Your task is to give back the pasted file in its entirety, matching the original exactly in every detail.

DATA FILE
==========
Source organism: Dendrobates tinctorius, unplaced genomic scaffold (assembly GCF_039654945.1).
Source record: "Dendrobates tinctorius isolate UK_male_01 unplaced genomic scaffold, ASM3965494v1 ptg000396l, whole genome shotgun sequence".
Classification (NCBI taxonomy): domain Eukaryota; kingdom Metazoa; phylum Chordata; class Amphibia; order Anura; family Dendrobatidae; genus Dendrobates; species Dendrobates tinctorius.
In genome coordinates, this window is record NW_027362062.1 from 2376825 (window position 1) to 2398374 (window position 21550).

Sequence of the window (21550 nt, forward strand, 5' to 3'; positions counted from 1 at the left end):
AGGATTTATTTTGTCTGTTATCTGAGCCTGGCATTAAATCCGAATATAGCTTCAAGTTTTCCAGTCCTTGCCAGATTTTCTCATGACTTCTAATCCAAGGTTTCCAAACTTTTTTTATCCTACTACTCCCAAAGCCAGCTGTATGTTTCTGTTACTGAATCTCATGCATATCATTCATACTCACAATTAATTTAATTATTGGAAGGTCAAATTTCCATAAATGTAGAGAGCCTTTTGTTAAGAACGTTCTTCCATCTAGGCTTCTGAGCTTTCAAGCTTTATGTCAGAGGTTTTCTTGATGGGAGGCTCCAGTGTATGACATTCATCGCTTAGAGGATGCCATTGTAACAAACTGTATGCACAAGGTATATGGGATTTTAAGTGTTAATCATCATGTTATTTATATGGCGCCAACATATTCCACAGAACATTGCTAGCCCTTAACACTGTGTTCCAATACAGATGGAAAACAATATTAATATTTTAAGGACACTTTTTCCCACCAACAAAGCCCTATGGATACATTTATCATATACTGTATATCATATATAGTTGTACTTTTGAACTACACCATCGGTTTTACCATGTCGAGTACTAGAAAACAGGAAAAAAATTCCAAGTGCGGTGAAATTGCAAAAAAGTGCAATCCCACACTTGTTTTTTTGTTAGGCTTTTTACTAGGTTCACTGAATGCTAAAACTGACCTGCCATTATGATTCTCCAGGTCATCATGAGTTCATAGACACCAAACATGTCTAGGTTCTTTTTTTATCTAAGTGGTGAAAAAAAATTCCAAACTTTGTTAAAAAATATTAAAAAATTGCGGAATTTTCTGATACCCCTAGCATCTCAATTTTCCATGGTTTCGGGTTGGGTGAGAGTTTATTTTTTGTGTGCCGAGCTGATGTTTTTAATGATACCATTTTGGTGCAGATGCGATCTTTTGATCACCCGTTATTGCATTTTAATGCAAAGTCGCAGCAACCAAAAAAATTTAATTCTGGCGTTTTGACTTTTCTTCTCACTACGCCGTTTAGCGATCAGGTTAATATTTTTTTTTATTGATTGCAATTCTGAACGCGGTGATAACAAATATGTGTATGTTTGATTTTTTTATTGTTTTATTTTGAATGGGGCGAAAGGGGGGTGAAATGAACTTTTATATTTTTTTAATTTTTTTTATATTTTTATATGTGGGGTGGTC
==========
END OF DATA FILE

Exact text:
Source organism: Dendrobates tinctorius, unplaced genomic scaffold (assembly GCF_039654945.1).
Source record: "Dendrobates tinctorius isolate UK_male_01 unplaced genomic scaffold, ASM3965494v1 ptg000396l, whole genome shotgun sequence".
Classification (NCBI taxonomy): domain Eukaryota; kingdom Metazoa; phylum Chordata; class Amphibia; order Anura; family Dendrobatidae; genus Dendrobates; species Dendrobates tinctorius.
In genome coordinates, this window is record NW_027362062.1 from 2376825 (window position 1) to 2398374 (window position 21550).

Sequence of the window (21550 nt, forward strand, 5' to 3'; positions counted from 1 at the left end):
AGGATTTATTTTGTCTGTTATCTGAGCCTGGCATTAAATCCGAATATAGCTTCAAGTTTTCCAGTCCTTGCCAGATTTTCTCATGACTTCTAATCCAAGGTTTCCAAACTTTTTTTATCCTACTACTCCCAAAGCCAGCTGTATGTTTCTGTTACTGAATCTCATGCATATCATTCATACTCACAATTAATTTAATTATTGGAAGGTCAAATTTCCATAAATGTAGAGAGCCTTTTGTTAAGAACGTTCTTCCATCTAGGCTTCTGAGCTTTCAAGCTTTATGTCAGAGGTTTTCTTGATGGGAGGCTCCAGTGTATGACATTCATCGCTTAGAGGATGCCATTGTAACAAACTGTATGCACAAGGTATATGGGATTTTAAGTGTTAATCATCATGTTATTTATATGGCGCCAACATATTCCACAGAACATTGCTAGCCCTTAACACTGTGTTCCAATACAGATGGAAAACAATATTAATATTTTAAGGACACTTTTTCCCACCAACAAAGCCCTATGGATACATTTATCATATACTGTATATCATATATAGTTGTACTTTTGAACTACACCATCGGTTTTACCATGTCGAGTACTAGAAAACAGGAAAAAAATTCCAAGTGCGGTGAAATTGCAAAAAAGTGCAATCCCACACTTGTTTTTTTGTTAGGCTTTTTACTAGGTTCACTGAATGCTAAAACTGACCTGCCATTATGATTCTCCAGGTCATCATGAGTTCATAGACACCAAACATGTCTAGGTTCTTTTTTTATCTAAGTGGTGAAAAAAAATTCCAAACTTTGTTAAAAAATATTAAAAAATTGCGGAATTTTCTGATACCCCTAGCATCTCAATTTTCCATGGTTTCGGGTTGGGTGAGAGTTTATTTTTTGTGTGCCGAGCTGATGTTTTTAATGATACCATTTTGGTGCAGATGCGATCTTTTGATCACCCGTTATTGCATTTTAATGCAAAGTCGCAGCAACCAAAAAAATTTAATTCTGGCGTTTTGACTTTTCTTCTCACTACGCCGTTTAGCGATCAGGTTAATATTTTTTTTTATTGATTGCAATTCTGAACGCGGTGATAACAAATATGTGTATGTTTGATTTTTTTATTGTTTTATTTTGAATGGGGCGAAAGGGGGGTGAAATGAACTTTTATATTTTTTTAATTTTTTTTATATTTTTATATGTGGGGTGGTC